Do you know the difference in a true Southerner and any other person who thinks they live in an area of high humidity? You’re probably wrong.
I hear people from all over the country say things like:
You’ve never experienced humidity until you’ve lived in _____________ (fill in the blank with the name of your city).
The South isn’t the only place with humidity, and at least you have sunshine.
But you’re used to the humidity in the South.
Make up your own asinine saying about humidity.
We have humidity in the South. But we also have fog, wind, and rain, and that’s in the winter time.
The true mark of a Southerner isn’t knowing where to put the apostrophe in the word y’all, or even knowing the best place to get greens and corn bread. The true mark of a Southerner is gills.
That’s right – gills.
Without them we couldn’t get oxygen during the days of high humidity. High humidity being anything over 98%, which happens about 99% of the time down here. It gets so bad we learn to swim before we can walk as that’s the only way to get through what others call air and uselessly try to breathe through nostrils and lungs.
True Southerners are born with gills. Those who weren’t born here see the gills begin to form before their first sunburn, if they are destined to be true Southerners. Transplants who don’t make the transition are relegated to a life of denial, curmudgery, unhappiness, and the never ending need to tell all Southerners how they did things ‘up north.’ Many are so unhappy they return to their gillless lives in less humid climates north of The Mason Dixon line.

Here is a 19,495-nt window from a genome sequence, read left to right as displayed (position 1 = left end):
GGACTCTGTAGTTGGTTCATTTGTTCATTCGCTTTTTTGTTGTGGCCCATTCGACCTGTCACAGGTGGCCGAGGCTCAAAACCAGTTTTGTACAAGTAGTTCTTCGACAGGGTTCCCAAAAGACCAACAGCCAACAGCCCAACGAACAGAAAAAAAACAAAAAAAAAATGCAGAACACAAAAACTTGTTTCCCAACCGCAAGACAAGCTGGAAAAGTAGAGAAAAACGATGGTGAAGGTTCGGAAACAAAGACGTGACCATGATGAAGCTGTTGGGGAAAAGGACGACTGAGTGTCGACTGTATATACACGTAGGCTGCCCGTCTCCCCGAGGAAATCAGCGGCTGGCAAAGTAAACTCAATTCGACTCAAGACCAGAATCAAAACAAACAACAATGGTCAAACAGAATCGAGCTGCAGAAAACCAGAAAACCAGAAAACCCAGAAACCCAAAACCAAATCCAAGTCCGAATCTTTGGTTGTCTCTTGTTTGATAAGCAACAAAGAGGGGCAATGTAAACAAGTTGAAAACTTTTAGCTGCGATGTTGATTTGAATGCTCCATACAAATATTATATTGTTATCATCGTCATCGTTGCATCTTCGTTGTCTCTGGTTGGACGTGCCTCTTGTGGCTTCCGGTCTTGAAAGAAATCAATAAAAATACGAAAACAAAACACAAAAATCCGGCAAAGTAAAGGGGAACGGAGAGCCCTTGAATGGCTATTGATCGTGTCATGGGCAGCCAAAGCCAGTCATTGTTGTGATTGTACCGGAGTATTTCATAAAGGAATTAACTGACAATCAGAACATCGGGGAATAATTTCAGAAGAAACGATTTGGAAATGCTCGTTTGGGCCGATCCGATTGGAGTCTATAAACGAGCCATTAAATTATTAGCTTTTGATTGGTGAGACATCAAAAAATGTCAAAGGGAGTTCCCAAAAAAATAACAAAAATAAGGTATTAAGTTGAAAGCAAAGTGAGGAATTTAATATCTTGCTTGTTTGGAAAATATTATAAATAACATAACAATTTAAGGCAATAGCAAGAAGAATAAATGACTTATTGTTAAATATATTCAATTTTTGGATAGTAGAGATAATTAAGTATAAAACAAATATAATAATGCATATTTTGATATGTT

Southerners are proud of their gills but they don’t go about flashing them about liken drunken revelers during Mardi Gras. Most of the time they aren’t even noticeable, especially to those from other regions of the world.
It’s winter time in the South right now and though we do experience high humidity in the summer time, the winter is worse. We get the humidity, the fog, the rain, the cold weather, and sometimes our gills freeze rendering us unable to mutter a decent ‘how’s yer momma an ‘nem?”
This little known phenomenon lasts for part of December, all of January, and at least twenty-eight days of February.
Years ago, when crafting was something I did with my extra time, I crochet baskets with thread and stiffened them with sugar water. I had no idea using sugar to stiffen anything was an idea concocted by those from climates lacking 99% water in the air, aka those from the North. As soon as the liquid season rolled around the baskets collapsed into a sticky mess leaving me to wonder had I used my brain during that crafting project?
Personally I’m not sure I would know how to breathe without at least 50% water in the air. I was put on oxygen for more than a week one time after surgery and every time I was left alone I removed the offending air and went back to breathing with my gills. By the time I was able to throw the mess away my nose was dry, my throat was dry, my lungs were like paper, and I needed to put my face in a bowl of water and breathe.
I’m happy in the South. I’m fond of my gills. And if any wants to argue which area of the country has the worst humidity, I may have to slap them and swim away as fast as the humidity will carry me.
From the life and mind of Wanda M. Argersinger
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